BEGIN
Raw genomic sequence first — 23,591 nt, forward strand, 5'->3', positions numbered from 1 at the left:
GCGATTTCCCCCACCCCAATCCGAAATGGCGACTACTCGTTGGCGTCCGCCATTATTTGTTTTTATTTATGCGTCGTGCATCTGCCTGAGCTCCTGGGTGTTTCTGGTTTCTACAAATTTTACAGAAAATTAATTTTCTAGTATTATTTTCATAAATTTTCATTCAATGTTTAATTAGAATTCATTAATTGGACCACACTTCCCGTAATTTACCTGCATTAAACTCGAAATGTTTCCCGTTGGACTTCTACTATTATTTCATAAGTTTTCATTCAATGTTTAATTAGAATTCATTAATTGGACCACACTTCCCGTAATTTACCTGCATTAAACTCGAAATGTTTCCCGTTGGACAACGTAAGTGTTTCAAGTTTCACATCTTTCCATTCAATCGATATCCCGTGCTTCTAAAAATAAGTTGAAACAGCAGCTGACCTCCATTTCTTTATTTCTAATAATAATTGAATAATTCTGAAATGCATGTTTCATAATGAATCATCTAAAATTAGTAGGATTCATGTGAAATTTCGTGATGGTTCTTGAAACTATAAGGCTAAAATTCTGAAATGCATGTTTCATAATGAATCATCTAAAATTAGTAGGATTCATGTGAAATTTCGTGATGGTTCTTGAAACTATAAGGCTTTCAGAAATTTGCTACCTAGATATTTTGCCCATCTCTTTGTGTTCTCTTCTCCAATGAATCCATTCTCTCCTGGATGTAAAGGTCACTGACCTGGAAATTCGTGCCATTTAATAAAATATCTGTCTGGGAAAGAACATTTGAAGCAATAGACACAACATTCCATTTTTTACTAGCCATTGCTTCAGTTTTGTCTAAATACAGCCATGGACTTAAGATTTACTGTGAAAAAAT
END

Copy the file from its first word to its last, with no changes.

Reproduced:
Raw genomic sequence first — 23,591 nt, forward strand, 5'->3', positions numbered from 1 at the left:
GCGATTTCCCCCACCCCAATCCGAAATGGCGACTACTCGTTGGCGTCCGCCATTATTTGTTTTTATTTATGCGTCGTGCATCTGCCTGAGCTCCTGGGTGTTTCTGGTTTCTACAAATTTTACAGAAAATTAATTTTCTAGTATTATTTTCATAAATTTTCATTCAATGTTTAATTAGAATTCATTAATTGGACCACACTTCCCGTAATTTACCTGCATTAAACTCGAAATGTTTCCCGTTGGACTTCTACTATTATTTCATAAGTTTTCATTCAATGTTTAATTAGAATTCATTAATTGGACCACACTTCCCGTAATTTACCTGCATTAAACTCGAAATGTTTCCCGTTGGACAACGTAAGTGTTTCAAGTTTCACATCTTTCCATTCAATCGATATCCCGTGCTTCTAAAAATAAGTTGAAACAGCAGCTGACCTCCATTTCTTTATTTCTAATAATAATTGAATAATTCTGAAATGCATGTTTCATAATGAATCATCTAAAATTAGTAGGATTCATGTGAAATTTCGTGATGGTTCTTGAAACTATAAGGCTAAAATTCTGAAATGCATGTTTCATAATGAATCATCTAAAATTAGTAGGATTCATGTGAAATTTCGTGATGGTTCTTGAAACTATAAGGCTTTCAGAAATTTGCTACCTAGATATTTTGCCCATCTCTTTGTGTTCTCTTCTCCAATGAATCCATTCTCTCCTGGATGTAAAGGTCACTGACCTGGAAATTCGTGCCATTTAATAAAATATCTGTCTGGGAAAGAACATTTGAAGCAATAGACACAACATTCCATTTTTTACTAGCCATTGCTTCAGTTTTGTCTAAATACAGCCATGGACTTAAGATTTACTGTGAAAAAAT